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Loudon Wainwright III was (at one time, just like John Prine and numerous others...) hailed as "the new Bob Dylan" and wrote a satyrical song about it ("Talking New Bob Dylan", 1992).


Transcribed by Manfred Helfert.

And now, "Hits of the Sixties." Tonight, the singer-songwriter Loudon Wainwright III, once hailed as the "new Bob Dylan," talks about Dylan's "Visions of Johanna" from the album "Blonde on Blonde."
I heard Dylan.. maybe in 1961 or '2. I heard his records, "The Freewheelin'," which was his second record, first. I kinda didn't like it that much. I remember a friend of mine was very excited about it and I was not enthralled. It sounded like an old black blues singer, it was somebody impersonating, those earlier records, to me...

Then I went to the Newport Folk Festival at some point in the early 60s, '62 or '63, and I SAW him play. And that was kind of a shattering experience 'cause he was so charismatic and... just this kind of scruffy, skinny guy...

But, "Blonde on Blonde" is a magical record, the songs are great, the lyrics are amazing. It's still kind of painful to listen to it -- it's just SO GOOD. Even though it's a young man, probably on drugs, and the imagery is sometimes a little silly, but it's the power of the performance, the harmonica playing, the singing, and the production...

"Visions of Johanna" fades in (first verse played up to "But there's nothing, really nothing to turn off" - fade-out)

We had just finished our first year at university. We were attending a drama school called Carnegie Mellon University in Pittsburgh.We'd stayed over in Pittsburgh that summer to work in a repertory company that went around doing mystery and passion plays, when this record came out, and we were staying in the director's basement -- I just have an image of my friend George Gerdes (?) and I hunched near some speakers, under the influence of SOME substance, and trying to figure out what Bob was saying, particularly one sentence "the country music station plays... soft" or is it "Sartre?" (that's a bad French accent).

But we kept going back and forth, because we couldn't figure out which... "No, man, it's 'soft'"... "No, man, it isn't, it's 'Sartre', what's the matter with you? Listen to it again." "Here..." (IMITATES PUFFING A JOINT) -- "It's 'soft', I know it's 'soft' not 'Sartre'..."

"Visions of Johanna" fades in (repeat of "heatpipes" and "country music station" lines - song continues playing in background)

"The heatpipe COUGHS" -- that's the word that rhymes with either "soft" or "Sartre" -- COUGH.
And heatpipes really do cough, in New York. George and I never tried to come up with 'What is the song about?' We reveled in its mystery, really.

The big over-all meaning, I think, didn't matter that much. I mean, he used to goof on people, if you look at "Don't Look Back," that great documentary of his tour actually here in England in the midsixties, probably before this record... and people would say what do the songs mean...

"They mean whatever you want 'em to mean, man, you know..." (IMITATES DYLAN). He enjoyed the fact that people didn't know what the hell they meant and I don't think that he really did, either. I mean, obviously he was inspired by... there probably was somebody that was called "Johanna," but maybe not...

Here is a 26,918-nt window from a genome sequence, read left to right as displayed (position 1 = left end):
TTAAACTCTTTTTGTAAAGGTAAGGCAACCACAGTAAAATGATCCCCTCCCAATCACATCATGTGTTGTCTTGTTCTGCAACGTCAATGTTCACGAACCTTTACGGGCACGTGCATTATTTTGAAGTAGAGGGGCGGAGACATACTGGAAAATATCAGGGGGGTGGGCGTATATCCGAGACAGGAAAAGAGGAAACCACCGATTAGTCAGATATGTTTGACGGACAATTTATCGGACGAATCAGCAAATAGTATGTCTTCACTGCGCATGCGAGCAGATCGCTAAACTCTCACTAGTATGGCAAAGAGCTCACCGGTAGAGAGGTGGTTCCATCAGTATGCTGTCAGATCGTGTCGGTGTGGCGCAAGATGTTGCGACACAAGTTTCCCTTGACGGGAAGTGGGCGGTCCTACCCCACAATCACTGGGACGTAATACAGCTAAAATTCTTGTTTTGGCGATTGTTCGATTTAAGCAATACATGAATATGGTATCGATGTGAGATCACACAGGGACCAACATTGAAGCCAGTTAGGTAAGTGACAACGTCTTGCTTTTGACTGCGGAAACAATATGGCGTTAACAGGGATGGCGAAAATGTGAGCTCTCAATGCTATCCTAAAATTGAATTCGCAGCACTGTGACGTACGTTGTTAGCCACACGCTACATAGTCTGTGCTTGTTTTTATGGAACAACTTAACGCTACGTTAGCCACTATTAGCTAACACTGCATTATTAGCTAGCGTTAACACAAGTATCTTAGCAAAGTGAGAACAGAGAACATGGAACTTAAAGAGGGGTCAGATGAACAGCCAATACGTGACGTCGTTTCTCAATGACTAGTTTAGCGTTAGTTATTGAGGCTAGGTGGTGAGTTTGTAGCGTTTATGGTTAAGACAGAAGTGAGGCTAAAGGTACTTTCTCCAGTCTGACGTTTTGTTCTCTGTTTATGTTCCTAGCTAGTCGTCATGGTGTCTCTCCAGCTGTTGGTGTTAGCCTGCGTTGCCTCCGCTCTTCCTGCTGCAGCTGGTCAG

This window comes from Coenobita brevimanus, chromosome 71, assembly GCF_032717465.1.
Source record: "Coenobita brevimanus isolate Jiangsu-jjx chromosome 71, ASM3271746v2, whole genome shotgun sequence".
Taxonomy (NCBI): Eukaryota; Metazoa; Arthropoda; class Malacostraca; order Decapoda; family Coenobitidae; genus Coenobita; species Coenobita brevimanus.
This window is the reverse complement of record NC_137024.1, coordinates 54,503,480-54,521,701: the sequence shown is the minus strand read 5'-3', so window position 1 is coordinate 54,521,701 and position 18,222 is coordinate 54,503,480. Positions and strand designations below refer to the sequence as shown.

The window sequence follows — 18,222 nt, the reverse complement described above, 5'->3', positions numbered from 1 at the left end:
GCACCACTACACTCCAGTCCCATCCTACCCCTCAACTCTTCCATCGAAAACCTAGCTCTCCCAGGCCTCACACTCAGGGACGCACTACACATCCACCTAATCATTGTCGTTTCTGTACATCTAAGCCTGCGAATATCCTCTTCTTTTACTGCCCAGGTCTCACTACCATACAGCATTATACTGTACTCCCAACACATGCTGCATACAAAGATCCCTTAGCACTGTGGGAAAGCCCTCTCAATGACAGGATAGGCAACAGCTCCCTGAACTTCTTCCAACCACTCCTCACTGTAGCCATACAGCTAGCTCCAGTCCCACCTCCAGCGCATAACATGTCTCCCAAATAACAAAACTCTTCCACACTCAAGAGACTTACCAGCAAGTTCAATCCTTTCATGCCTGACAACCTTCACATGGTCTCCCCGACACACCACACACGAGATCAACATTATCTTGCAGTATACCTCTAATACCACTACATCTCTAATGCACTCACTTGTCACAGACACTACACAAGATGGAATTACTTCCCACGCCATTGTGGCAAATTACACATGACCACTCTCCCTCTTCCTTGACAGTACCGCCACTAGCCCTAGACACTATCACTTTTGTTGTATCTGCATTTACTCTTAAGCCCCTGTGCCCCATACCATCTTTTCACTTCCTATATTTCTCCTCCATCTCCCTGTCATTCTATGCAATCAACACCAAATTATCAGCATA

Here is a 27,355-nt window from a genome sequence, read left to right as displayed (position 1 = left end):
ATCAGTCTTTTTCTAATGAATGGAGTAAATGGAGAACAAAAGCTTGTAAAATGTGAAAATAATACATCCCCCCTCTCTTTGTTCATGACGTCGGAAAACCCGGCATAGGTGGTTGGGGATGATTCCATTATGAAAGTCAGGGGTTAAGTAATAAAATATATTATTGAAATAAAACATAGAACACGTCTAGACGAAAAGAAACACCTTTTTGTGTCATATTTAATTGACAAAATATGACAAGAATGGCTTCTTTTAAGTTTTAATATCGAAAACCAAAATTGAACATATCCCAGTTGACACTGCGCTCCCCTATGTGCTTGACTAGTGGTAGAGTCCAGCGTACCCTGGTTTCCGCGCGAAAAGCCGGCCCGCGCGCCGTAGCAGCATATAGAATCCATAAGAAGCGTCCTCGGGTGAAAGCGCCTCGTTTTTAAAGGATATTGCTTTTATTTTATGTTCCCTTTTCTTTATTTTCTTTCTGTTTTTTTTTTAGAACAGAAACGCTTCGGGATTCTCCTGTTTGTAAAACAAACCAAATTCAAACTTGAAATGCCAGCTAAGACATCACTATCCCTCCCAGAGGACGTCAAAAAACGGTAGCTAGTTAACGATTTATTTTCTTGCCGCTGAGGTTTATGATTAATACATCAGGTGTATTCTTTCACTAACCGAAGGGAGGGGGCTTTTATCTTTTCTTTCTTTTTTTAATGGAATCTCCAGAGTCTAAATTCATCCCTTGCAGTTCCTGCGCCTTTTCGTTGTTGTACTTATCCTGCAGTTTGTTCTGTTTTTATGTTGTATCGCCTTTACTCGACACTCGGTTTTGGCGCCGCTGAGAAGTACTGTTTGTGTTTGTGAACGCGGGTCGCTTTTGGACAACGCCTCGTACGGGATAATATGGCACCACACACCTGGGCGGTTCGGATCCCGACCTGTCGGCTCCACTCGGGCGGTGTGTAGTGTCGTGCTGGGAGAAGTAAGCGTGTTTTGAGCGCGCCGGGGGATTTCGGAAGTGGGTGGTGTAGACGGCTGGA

"Visions of Johanna" fades in with "ghost of electricity" line, fades out at beginning of third verse

He was nasty, cool, and rebellious -- everything a young man aspires to. Sarcastic, snoddy, mean -- not in the stingy sense, you know, he was unpleasant -- to all authority figures and anybody who had short hair. In the third verse he says "Now, little boy lost, he takes himself so seriously" -- I mean, again, if you're a young man of 19, that's YOU.

"Visions of Johanna" fades in with third verse, fades out after "muttering small talk" line

This album has a real speedy feel to it, it has a cocaine feel to it, to be honest. It feels that kind of brittle... it's not flowers and strawberry fields, yellow submarines, and diamonds in the sky -- it's gritty and dirty streets, and clanking heatpipes, and "up for five days" -- I mean, whether you drag drugs into it or not, I mean, again, I think it doesn't have to have any meaning... it's just truckloads of images and atmosphere...

"Visions of Johanna" fades in with fourth verse, fades out after "Mona Lisa" line

"But Mona Lisa must have had the highway blues, you can tell by the way she smiles..."

It's just a great observation. He's commenting on it in a way that nobody had done... and yet was very contemporary, you know, the "highway blues," you know...

He came out of that tradition of Woody Guthrie and Jack Kerouac -- the road, hitchhiking, that long line of male guitar-slingers hitchhiking with guitars over their back, and that was related to the hobo tradition. You knew what the "highway blues" were, but your parents didn't, maybe because you'd read "On the Road" and they were reading James Michener's "Hawaii."

"Visions of Johanna" fades in with harmonica solo, fades out after first line of last verse.

He was a middle-class white guy like me. And yet he was so poetic and mysterious... and charismatic and exciting to watch that it seemed like a pretty interesting idea to be a songwriter...

"Visions of Johanna" fades in with "Madonna" line

ANNOUNCER: Loudon Wainwright III was talking about "Visions of Johanna", released by Bob Dylan in 1966...

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